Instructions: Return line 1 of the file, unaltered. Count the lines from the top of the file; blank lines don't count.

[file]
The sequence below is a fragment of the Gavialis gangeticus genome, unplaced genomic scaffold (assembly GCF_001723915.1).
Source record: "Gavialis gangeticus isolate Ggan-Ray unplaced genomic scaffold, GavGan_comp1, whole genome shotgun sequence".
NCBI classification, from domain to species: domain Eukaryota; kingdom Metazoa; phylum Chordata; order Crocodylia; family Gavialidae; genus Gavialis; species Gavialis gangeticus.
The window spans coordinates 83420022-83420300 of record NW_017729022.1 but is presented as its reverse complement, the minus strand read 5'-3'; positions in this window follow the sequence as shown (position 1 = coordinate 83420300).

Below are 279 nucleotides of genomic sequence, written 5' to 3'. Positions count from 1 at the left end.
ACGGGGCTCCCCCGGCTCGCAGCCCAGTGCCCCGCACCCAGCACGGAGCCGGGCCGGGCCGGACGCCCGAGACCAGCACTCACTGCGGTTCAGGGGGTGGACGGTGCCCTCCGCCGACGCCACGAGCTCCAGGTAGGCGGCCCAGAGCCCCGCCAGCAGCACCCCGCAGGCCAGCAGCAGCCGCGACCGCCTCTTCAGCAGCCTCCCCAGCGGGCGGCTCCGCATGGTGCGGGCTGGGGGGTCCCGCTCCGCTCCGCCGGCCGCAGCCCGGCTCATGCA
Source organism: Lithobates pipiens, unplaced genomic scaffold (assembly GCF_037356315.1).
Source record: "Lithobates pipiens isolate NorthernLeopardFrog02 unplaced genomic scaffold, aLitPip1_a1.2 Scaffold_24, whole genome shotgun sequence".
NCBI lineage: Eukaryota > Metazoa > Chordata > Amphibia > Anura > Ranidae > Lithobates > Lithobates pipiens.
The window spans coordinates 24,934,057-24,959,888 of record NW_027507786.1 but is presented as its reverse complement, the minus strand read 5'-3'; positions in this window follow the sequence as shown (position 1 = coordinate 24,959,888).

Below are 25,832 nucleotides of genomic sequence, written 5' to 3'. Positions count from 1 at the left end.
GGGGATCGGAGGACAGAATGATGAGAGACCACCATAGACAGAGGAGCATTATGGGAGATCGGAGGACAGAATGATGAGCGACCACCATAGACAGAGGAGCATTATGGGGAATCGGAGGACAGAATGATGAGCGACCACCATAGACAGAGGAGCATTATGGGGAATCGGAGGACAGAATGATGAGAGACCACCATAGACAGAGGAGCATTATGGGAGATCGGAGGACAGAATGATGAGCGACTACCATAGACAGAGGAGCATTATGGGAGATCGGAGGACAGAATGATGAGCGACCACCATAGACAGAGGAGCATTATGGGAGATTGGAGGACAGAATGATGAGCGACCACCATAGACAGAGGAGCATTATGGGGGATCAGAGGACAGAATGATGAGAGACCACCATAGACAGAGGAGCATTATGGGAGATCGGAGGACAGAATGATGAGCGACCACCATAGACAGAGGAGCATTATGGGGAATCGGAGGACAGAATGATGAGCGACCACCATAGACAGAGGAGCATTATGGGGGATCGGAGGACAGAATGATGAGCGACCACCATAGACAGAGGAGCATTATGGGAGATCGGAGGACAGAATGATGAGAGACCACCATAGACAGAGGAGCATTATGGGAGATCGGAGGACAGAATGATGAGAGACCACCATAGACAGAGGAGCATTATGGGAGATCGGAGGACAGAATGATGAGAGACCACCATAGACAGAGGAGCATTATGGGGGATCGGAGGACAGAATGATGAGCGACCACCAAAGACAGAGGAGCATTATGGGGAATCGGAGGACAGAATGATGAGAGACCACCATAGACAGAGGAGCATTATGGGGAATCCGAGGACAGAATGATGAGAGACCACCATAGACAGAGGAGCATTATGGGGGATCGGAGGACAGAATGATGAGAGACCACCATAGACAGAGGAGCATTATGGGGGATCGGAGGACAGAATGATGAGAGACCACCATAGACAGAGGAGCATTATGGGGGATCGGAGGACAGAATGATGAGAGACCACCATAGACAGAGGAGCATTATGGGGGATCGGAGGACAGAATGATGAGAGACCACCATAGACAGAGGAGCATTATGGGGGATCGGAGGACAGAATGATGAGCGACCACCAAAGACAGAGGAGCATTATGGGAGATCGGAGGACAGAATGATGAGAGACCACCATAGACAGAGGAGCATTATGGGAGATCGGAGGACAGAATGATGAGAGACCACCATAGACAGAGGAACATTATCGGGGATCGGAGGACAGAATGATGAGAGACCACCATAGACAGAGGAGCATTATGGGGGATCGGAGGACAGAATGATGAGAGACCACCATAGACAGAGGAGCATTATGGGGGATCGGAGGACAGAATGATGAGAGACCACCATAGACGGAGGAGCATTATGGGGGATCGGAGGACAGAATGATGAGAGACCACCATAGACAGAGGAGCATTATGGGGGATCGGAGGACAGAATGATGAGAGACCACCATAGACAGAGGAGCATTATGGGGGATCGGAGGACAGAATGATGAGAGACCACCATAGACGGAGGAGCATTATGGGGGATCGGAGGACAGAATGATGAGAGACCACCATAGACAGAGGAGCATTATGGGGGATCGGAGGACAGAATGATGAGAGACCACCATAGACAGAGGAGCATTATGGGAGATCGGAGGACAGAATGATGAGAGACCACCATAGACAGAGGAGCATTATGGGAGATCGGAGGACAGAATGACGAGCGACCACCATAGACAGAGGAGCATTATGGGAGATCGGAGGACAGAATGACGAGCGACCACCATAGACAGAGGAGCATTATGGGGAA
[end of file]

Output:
The sequence below is a fragment of the Gavialis gangeticus genome, unplaced genomic scaffold (assembly GCF_001723915.1).